Document Detail


Reflex sympathetic activation during static exercise is severely impaired in patients with myophosphorylase deficiency.
MedLine Citation:
PMID:  12640006     Owner:  NLM     Status:  MEDLINE    
Abstract/OtherAbstract:
During static exercise, metabolites accumulate in the muscle interstitium where they stimulate chemosensitive afferent nerves that reflexly increase efferent muscle sympathetic nerve activity (MSNA) and blood pressure. In experimental animals, lactic acid potently stimulates the muscle metaboreflex, but its role in humans is more controversial. To determine if lactic acid is a critical mediator of metaboreflex activation in humans, we performed microelectrode recordings of MSNA in eight patients with myophosphorylase deficiency (McArdle's disease) who cannot metabolize intramuscular glycogen and do not generate lactic acid in exercising muscles. Each patient was matched with three healthy control subjects to maximize statistical power. In controls, 2 min of static handgrip performed at 33 % or 45 % of maximal voluntary contraction (MVC) produced intensity-dependent increases in MSNA (171 +/- 22 % and 379 +/- 95 %, respectively). In the patients, MSNA responses to static handgrip were markedly attenuated (33 +/- 14 % at 33 % MVC; 32 +/- 19 % at 45 % MVC; P < 0.05 vs. controls). Likewise, when static handgrip (30 % MVC) was performed to fatigue, MSNA increased by 366 +/- 73 % in controls but only by 51 +/- 14 % in patients (P < 0.05). Pressor responses to static handgrip were also attenuated in patients compared to controls, whereas heart rate responses were identical. In contrast to exercise, the MSNA responses to other reflex stimuli (the cold pressor test or Valsalva's manoeuvre) were similar in patients and controls. Together these data indicate that appropriate activation of glycogenolytic pathways is obligatory for normal metaboreflex-mediated sympathoexcitation during static exercise in humans.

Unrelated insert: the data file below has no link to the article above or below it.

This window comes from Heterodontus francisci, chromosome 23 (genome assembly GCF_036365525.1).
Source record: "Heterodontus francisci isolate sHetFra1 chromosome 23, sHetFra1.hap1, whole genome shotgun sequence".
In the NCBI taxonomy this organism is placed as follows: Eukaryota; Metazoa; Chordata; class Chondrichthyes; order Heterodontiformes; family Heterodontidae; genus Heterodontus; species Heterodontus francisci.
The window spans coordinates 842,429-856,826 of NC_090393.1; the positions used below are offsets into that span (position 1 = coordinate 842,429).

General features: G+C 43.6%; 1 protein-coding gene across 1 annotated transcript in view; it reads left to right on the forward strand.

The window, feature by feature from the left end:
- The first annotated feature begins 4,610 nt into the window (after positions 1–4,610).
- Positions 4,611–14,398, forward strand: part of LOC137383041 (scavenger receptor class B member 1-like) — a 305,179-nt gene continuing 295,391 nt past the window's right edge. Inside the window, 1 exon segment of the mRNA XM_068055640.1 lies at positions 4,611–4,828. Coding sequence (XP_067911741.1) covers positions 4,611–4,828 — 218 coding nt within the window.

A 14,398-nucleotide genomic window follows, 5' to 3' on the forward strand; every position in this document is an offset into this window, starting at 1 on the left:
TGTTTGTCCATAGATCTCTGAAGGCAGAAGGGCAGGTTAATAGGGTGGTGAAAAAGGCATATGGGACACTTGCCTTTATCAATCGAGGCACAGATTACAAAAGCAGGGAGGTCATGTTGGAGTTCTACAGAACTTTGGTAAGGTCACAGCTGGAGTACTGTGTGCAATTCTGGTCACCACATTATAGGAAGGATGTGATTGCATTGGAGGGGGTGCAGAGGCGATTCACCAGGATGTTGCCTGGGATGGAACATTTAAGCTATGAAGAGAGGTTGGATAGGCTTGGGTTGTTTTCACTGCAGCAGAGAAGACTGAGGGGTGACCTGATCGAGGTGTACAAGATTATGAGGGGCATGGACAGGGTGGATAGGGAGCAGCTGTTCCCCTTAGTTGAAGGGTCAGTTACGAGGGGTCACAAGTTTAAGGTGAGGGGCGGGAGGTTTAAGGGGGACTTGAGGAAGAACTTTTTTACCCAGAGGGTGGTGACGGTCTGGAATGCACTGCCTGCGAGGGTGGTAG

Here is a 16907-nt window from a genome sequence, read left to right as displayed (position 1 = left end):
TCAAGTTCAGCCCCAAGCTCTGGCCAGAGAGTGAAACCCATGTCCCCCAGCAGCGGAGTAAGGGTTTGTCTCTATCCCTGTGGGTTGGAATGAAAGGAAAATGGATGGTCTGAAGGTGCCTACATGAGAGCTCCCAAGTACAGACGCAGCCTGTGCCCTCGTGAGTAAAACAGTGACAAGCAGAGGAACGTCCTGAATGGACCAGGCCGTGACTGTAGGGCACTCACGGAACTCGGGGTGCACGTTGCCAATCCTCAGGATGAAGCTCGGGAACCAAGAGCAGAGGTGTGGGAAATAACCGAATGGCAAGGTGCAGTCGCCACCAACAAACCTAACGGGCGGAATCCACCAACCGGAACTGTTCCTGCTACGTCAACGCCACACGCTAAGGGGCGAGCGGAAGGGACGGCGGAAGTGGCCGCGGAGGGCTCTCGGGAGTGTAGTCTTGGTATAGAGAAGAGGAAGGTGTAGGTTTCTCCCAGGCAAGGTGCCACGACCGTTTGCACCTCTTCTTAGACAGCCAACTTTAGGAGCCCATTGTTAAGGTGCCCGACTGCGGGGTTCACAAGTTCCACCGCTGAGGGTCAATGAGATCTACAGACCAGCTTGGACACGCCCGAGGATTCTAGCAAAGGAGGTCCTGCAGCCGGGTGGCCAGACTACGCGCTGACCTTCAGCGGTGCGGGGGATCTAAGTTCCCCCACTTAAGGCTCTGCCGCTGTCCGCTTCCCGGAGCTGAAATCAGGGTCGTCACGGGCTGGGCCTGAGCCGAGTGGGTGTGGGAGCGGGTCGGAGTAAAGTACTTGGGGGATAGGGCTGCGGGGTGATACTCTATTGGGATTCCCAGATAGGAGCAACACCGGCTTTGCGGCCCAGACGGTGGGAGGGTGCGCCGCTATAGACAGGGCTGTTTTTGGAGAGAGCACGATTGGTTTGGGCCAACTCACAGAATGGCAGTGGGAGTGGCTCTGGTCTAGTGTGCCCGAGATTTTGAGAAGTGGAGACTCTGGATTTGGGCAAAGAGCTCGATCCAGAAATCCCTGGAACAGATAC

Authors:
Paul J Fadel; Zhongyun Wang; Meryem Tuncel; Hitoshi Watanabe; Aamer Abbas; Debbie Arbique; Wanpen Vongpatanasin; Robert W Haley; Ronald G Victor; Gail D Thomas
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Publication Detail:
Type:  Comment; Comparative Study; Journal Article; Research Support, U.S. Gov't, P.H.S.     Date:  2003-03-14
Journal Detail:
Title:  The Journal of physiology     Volume:  548     ISSN:  0022-3751     ISO Abbreviation:  J. Physiol. (Lond.)     Publication Date:  2003 May 
Date Detail:
Created Date:  2003-05-01     Completed Date:  2004-08-19     Revised Date:  2013-06-09    
Medline Journal Info:
Nlm Unique ID:  0266262     Medline TA:  J Physiol     Country:  England    
Other Details:
Languages:  eng     Pagination:  983-93     Citation Subset:  IM    
Affiliation:
Department of Internal Medicine, Division of Hypertension, University of Texas Southwestern Medical Center, Dallas, USA.
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MeSH Terms
Descriptor/Qualifier:
Adult
Body Mass Index
Exercise / physiology*
Female
Glycogen Phosphorylase, Muscle Form / deficiency*,  physiology
Glycogen Storage Disease Type V / physiopathology*
Hand Strength / physiology*
Humans
Male
Middle Aged
Muscle, Skeletal / innervation*
Reference Values
Reflex / physiology*
Sympathetic Nervous System / physiopathology*
Grant Support
ID/Acronym/Agency:
HL06296/HL/NHLBI NIH HHS; HL07360/HL/NHLBI NIH HHS; HL64784/HL/NHLBI NIH HHS; HL69648/HL/NHLBI NIH HHS
Chemical
Reg. No./Substance:
EC 2.4.1.-/Glycogen Phosphorylase, Muscle Form
Comments/Corrections
Comment On:
J Physiol. 2003 May 1;548(Pt 3):666   [PMID:  12640003 ]

From MEDLINE®/PubMed®, a database of the U.S. National Library of Medicine


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